The Minnesota Orchestra is off to Cuba. The historic May trip culminates with two performances in Havana, May 15 and 16 and will also include several musical exchanges between Orchestra musicians and students. These will range from coaching sessions with high school and university student musicians to rehearsing with a Cuban youth symphony and playing jazz music with professional Cuban musicians. The Orchestra announced in February that it would perform in Cuba as part of the 19th annual International Cubadisco Festival this May, becoming the first U.S. orchestra to perform in Cuba since President Obama took steps to normalize relations between the countries last December. The tour is being made possible by a generous gift from Marilyn C. and Glen D. Nelson.
The Orchestra’s opening performance on Friday, May 15, at the Teatro Nacional will feature Music Director Osmo Vänskä conducting the Orchestra in an all-Beethoven program, including the Egmont Overture; Symphony No. 3, Eroica; and Choral Fantasy, the latter with Cuban pianist Frank Fernández and choruses Coro Vocal Leo and the Cuban National Choir.
The second performance, on Saturday, May 16, at the same location will feature Cuban composer Alejandro García Caturla’s Danzón, Bernstein’s Symphonic Dances from West Side Story and Prokofiev’s Romeo and Juliet Suite, conducted by Vänskä.
The Orchestra tour group will comprise 165 individuals, including 100 musicians, as well as stage crew, staff, community members participating in a “people to people” exchange and members of the media. Cargo for the trip will include 65 tour trunks, collectively weighing more than four tons, and the music for 16 musical works, totaling 2,000 individual parts.
The International Cubadisco Festival is an annual music festival that encompasses one of the most important recording competitions in the Cuban music industry. The theme for the 19th annual festival, running from May 15 to 24, is symphonic and choral music.
Following their arrival in Cuba on Wednesday, May 13, Orchestra musicians will visit Cuban high school and university music students on Thursday, May 14. At the Escuela Nacional de Música, a national high school for music study, Minnesota Orchestra brass, string, percussion and woodwind players will coach student chamber groups, hold master classes and exchange musical performances in a two-hour morning session. The Escuela Nacional de Música includes more than 500 students from across Cuba who focus on both classical and popular music studies.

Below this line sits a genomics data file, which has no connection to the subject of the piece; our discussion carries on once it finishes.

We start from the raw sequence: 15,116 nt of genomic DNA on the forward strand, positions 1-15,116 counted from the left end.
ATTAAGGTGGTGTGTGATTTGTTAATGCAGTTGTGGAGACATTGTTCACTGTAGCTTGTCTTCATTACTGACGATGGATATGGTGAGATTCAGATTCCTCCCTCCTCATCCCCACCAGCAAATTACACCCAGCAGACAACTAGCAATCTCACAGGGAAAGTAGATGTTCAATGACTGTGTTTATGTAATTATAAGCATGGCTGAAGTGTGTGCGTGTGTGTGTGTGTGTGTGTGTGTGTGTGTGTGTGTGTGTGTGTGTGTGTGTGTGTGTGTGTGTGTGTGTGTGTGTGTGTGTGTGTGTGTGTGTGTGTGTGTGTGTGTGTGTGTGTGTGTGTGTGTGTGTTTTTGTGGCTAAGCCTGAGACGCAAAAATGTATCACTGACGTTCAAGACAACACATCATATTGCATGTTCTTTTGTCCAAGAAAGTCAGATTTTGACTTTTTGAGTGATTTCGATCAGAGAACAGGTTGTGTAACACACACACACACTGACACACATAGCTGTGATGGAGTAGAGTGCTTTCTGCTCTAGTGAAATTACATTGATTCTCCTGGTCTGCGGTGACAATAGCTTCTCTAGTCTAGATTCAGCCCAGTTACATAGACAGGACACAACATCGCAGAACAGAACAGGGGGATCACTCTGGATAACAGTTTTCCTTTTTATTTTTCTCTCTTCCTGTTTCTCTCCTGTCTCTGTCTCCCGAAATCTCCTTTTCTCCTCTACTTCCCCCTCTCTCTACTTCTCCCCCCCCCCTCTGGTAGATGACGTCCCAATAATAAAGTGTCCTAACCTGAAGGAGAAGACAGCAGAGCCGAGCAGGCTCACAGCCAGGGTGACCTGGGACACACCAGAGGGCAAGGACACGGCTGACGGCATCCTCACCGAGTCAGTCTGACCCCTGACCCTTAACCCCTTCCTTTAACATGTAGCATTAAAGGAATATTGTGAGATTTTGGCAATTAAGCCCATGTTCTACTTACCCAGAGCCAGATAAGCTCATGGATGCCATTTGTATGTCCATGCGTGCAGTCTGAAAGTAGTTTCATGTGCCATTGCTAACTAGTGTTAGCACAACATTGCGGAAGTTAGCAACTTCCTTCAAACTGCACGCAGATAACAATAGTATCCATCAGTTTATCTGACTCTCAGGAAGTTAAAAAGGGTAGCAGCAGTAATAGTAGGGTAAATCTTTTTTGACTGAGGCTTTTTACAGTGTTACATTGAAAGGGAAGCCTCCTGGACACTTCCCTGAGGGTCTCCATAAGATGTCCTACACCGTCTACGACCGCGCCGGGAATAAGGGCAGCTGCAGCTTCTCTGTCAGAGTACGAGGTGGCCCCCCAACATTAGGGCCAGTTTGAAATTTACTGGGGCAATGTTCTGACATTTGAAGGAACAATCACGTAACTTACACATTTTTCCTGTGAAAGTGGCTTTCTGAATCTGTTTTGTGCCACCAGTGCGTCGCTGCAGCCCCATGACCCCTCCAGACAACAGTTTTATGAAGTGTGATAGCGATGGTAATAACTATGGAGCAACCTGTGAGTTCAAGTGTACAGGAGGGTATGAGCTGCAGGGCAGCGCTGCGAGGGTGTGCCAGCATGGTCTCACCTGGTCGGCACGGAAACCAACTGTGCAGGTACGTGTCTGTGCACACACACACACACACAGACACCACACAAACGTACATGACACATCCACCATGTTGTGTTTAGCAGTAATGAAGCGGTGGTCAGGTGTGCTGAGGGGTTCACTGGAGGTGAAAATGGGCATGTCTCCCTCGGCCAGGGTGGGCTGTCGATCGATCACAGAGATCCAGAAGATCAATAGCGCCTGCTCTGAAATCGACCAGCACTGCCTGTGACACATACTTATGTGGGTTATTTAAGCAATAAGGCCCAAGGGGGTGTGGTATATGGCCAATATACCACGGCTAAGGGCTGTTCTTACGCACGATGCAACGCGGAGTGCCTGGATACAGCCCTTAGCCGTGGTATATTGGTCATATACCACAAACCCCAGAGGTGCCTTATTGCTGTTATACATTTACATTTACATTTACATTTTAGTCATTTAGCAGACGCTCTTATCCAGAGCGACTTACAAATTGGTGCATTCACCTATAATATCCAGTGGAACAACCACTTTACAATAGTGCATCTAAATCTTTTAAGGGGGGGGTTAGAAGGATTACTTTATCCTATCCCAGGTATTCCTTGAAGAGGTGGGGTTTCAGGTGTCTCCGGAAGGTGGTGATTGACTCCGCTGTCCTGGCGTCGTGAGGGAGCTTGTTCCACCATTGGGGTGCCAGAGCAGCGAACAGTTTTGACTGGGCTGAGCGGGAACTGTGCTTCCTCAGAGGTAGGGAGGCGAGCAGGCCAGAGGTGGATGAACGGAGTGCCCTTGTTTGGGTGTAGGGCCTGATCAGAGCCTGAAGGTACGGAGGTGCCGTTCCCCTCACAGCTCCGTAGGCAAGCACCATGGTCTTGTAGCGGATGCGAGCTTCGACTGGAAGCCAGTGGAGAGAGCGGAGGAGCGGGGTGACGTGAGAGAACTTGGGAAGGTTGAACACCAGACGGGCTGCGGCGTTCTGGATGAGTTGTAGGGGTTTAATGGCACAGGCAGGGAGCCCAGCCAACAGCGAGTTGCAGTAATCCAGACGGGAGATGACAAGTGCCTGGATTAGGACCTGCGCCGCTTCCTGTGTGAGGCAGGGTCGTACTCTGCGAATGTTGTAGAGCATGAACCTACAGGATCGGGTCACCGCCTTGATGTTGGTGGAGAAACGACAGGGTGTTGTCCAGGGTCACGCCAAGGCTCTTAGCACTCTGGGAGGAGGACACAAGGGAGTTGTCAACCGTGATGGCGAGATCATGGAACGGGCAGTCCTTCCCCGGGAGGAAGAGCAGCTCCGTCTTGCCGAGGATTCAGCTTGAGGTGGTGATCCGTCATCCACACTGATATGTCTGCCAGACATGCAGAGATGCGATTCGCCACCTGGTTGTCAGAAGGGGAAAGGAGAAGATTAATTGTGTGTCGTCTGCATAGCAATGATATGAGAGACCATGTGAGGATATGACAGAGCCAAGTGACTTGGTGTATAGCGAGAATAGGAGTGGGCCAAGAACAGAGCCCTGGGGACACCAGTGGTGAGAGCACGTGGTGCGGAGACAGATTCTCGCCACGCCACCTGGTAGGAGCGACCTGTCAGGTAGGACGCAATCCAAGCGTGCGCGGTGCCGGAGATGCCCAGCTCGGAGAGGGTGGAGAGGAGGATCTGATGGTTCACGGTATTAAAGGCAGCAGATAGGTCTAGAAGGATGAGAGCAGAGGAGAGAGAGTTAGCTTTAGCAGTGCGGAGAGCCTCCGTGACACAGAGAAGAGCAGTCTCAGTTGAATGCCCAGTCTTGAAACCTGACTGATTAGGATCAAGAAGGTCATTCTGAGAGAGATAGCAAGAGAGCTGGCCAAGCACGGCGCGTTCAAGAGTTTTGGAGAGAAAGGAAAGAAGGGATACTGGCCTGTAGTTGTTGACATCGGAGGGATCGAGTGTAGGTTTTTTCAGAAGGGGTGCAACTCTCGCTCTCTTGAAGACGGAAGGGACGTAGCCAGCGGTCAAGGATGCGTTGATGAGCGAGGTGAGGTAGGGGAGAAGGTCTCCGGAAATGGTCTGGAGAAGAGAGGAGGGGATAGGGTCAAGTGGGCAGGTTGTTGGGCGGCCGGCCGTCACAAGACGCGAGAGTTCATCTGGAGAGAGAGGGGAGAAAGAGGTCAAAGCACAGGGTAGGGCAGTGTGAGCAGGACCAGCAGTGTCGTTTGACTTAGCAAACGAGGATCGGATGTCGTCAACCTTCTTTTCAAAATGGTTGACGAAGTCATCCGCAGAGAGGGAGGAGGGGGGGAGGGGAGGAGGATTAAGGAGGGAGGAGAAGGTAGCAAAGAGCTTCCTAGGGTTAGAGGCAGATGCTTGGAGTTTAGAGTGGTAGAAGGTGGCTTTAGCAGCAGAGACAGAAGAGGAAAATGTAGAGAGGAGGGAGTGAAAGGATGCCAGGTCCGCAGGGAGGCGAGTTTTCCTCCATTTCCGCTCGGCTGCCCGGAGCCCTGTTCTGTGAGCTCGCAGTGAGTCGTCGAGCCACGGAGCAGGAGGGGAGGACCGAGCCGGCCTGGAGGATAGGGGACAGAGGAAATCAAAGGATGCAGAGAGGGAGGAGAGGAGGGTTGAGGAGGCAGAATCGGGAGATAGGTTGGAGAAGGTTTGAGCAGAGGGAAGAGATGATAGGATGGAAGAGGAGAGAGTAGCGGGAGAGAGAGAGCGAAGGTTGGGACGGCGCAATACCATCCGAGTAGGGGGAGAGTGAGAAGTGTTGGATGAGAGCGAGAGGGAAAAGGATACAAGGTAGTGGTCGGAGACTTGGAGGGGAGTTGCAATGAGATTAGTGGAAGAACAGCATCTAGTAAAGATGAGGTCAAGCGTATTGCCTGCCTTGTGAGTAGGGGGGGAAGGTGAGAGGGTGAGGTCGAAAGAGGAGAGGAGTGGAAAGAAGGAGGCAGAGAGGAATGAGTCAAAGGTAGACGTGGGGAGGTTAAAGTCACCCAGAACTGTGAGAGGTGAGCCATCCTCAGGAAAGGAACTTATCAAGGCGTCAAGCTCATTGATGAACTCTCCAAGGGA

At the nearby Instituto Superior de Arte, a university that focuses on the arts, Minnesota Orchestra musicians representing all the instrument families will meet with university student musicians, offering group master classes as well as practical coaching advice for students who are preparing for annual competitions, again in a two-hour session.
On the morning ofFriday, May 15, the Minnesota Orchestra will join the 80-member youth symphony, Orquesta Sinfonica Juvenil Amadeo Roldán, onstage at the Teatro Nacional for a side-by-side rehearsal. Sharing stands and music, the Minnesota musicians and high school-aged youth symphony members will rehearse Tchaikovsky’s Romeo and Juliet Fantasy-Overture and Borodin’s Polovtsian Dances with Music Director Osmo Vänskä. (The students will perform this music the next day as part of the International Cubadisco Festival.) Composer and conductor Guido López Gavilán—who serves as the youth symphony’s conductor—will also lead the combined ensemble in a rehearsal of one of his own pieces: Guaguancó, a colorful work with complex Cuban rhythms.
Following the Minnesota Orchestra concert onSaturday, May 16, members of the Orchestra who also specialize in jazz performance will head to the Havana Café, where they will participate in a late night musical jam with Cuban musicians.
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The Guggenheim Foundation gives out annual fellowships in a range of disciplines including academia, the arts and science. The organization says they are “appointed on the basis of prior achievement and exceptional promise” and this year’s 175 scholars were drawn from a pool of 3,100 applicants. The organization’s website does not list the amount, saying that the grants vary, “taking into consideration the Fellows’ other resources and the purpose and scope of their plans.”
2015 Guggenheim Memorial Foundation Fellows for Music Composition:
George Lewis, Steve Lehman, Darcy James Argue, Matthew Barnson, Richard Carrick, Sean Shepherd, Rand Steiger, Amy Williams, Etienne Charles, Chihchun Chi-sun Lee and Andreia Pinto-Correia.
Past award winners in this category include George Antheil, Aaron Copland, Alex Mincek and Vivian Fung.
April 1, 2015 was the date and the REDCAT Theater at Disney Hall was the site of a concert by the Southland Ensemble of the early music of the late Robert Ashley. A full crowd was in attendance with only a scattering of empty seats.